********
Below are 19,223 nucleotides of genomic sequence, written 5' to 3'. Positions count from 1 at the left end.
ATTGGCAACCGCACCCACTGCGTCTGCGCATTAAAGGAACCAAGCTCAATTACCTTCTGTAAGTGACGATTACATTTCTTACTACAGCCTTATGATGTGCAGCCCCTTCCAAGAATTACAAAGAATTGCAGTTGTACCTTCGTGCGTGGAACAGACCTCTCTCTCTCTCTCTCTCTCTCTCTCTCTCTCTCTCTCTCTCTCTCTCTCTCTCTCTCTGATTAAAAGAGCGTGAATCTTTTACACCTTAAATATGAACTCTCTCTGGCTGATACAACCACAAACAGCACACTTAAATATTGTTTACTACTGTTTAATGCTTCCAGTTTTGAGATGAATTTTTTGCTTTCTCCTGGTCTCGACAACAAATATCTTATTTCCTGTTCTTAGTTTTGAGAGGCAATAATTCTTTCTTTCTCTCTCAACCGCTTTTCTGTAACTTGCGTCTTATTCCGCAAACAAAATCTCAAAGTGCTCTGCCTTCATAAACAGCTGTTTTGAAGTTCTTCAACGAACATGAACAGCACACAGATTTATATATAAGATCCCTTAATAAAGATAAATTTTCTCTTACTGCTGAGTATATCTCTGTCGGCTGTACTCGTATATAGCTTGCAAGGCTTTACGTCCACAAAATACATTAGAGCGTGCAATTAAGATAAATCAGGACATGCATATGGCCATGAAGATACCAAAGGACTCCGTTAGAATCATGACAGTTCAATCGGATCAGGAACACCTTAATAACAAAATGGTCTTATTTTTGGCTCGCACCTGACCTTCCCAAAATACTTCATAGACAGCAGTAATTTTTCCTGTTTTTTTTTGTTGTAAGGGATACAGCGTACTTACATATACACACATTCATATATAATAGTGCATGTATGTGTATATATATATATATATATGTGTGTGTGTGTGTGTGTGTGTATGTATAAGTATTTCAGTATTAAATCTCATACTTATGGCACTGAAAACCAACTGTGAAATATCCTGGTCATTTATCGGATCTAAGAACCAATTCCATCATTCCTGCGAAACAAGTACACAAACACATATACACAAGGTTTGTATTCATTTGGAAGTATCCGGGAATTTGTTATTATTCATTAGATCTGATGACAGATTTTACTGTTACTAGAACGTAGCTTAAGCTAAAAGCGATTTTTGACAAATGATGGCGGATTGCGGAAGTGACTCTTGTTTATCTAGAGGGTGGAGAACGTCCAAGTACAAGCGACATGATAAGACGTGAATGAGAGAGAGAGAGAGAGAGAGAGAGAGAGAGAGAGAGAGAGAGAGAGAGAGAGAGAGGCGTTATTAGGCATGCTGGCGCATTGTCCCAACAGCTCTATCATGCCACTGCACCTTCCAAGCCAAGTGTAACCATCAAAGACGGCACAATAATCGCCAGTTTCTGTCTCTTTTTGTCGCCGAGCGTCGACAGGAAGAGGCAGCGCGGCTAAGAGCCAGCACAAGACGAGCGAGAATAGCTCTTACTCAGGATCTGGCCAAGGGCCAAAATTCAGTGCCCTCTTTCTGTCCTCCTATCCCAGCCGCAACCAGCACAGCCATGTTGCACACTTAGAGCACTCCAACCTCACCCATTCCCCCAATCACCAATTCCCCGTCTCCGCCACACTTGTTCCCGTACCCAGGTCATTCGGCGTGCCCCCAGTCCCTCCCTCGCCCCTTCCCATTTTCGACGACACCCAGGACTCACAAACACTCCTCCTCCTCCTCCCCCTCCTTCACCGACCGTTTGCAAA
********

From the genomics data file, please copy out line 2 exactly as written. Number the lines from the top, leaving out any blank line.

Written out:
ATTGGCAACCGCACCCACTGCGTCTGCGCATTAAAGGAACCAAGCTCAATTACCTTCTGTAAGTGACGATTACATTTCTTACTACAGCCTTATGATGTGCAGCCCCTTCCAAGAATTACAAAGAATTGCAGTTGTACCTTCGTGCGTGGAACAGACCTCTCTCTCTCTCTCTCTCTCTCTCTCTCTCTCTCTCTCTCTCTCTCTCTCTCTCTCTCTGATTAAAAGAGCGTGAATCTTTTACACCTTAAATATGAACTCTCTCTGGCTGATACAACCACAAACAGCACACTTAAATATTGTTTACTACTGTTTAATGCTTCCAGTTTTGAGATGAATTTTTTGCTTTCTCCTGGTCTCGACAACAAATATCTTATTTCCTGTTCTTAGTTTTGAGAGGCAATAATTCTTTCTTTCTCTCTCAACCGCTTTTCTGTAACTTGCGTCTTATTCCGCAAACAAAATCTCAAAGTGCTCTGCCTTCATAAACAGCTGTTTTGAAGTTCTTCAACGAACATGAACAGCACACAGATTTATATATAAGATCCCTTAATAAAGATAAATTTTCTCTTACTGCTGAGTATATCTCTGTCGGCTGTACTCGTATATAGCTTGCAAGGCTTTACGTCCACAAAATACATTAGAGCGTGCAATTAAGATAAATCAGGACATGCATATGGCCATGAAGATACCAAAGGACTCCGTTAGAATCATGACAGTTCAATCGGATCAGGAACACCTTAATAACAAAATGGTCTTATTTTTGGCTCGCACCTGACCTTCCCAAAATACTTCATAGACAGCAGTAATTTTTCCTGTTTTTTTTTGTTGTAAGGGATACAGCGTACTTACATATACACACATTCATATATAATAGTGCATGTATGTGTATATATATATATATATATGTGTGTGTGTGTGTGTGTGTGTATGTATAAGTATTTCAGTATTAAATCTCATACTTATGGCACTGAAAACCAACTGTGAAATATCCTGGTCATTTATCGGATCTAAGAACCAATTCCATCATTCCTGCGAAACAAGTACACAAACACATATACACAAGGTTTGTATTCATTTGGAAGTATCCGGGAATTTGTTATTATTCATTAGATCTGATGACAGATTTTACTGTTACTAGAACGTAGCTTAAGCTAAAAGCGATTTTTGACAAATGATGGCGGATTGCGGAAGTGACTCTTGTTTATCTAGAGGGTGGAGAACGTCCAAGTACAAGCGACATGATAAGACGTGAATGAGAGAGAGAGAGAGAGAGAGAGAGAGAGAGAGAGAGAGAGAGAGAGAGAGAGAGAGGCGTTATTAGGCATGCTGGCGCATTGTCCCAACAGCTCTATCATGCCACTGCACCTTCCAAGCCAAGTGTAACCATCAAAGACGGCACAATAATCGCCAGTTTCTGTCTCTTTTTGTCGCCGAGCGTCGACAGGAAGAGGCAGCGCGGCTAAGAGCCAGCACAAGACGAGCGAGAATAGCTCTTACTCAGGATCTGGCCAAGGGCCAAAATTCAGTGCCCTCTTTCTGTCCTCCTATCCCAGCCGCAACCAGCACAGCCATGTTGCACACTTAGAGCACTCCAACCTCACCCATTCCCCCAATCACCAATTCCCCGTCTCCGCCACACTTGTTCCCGTACCCAGGTCATTCGGCGTGCCCCCAGTCCCTCCCTCGCCCCTTCCCATTTTCGACGACACCCAGGACTCACAAACACTCCTCCTCCTCCTCCCCCTCCTTCACCGACCGTTTGCAAA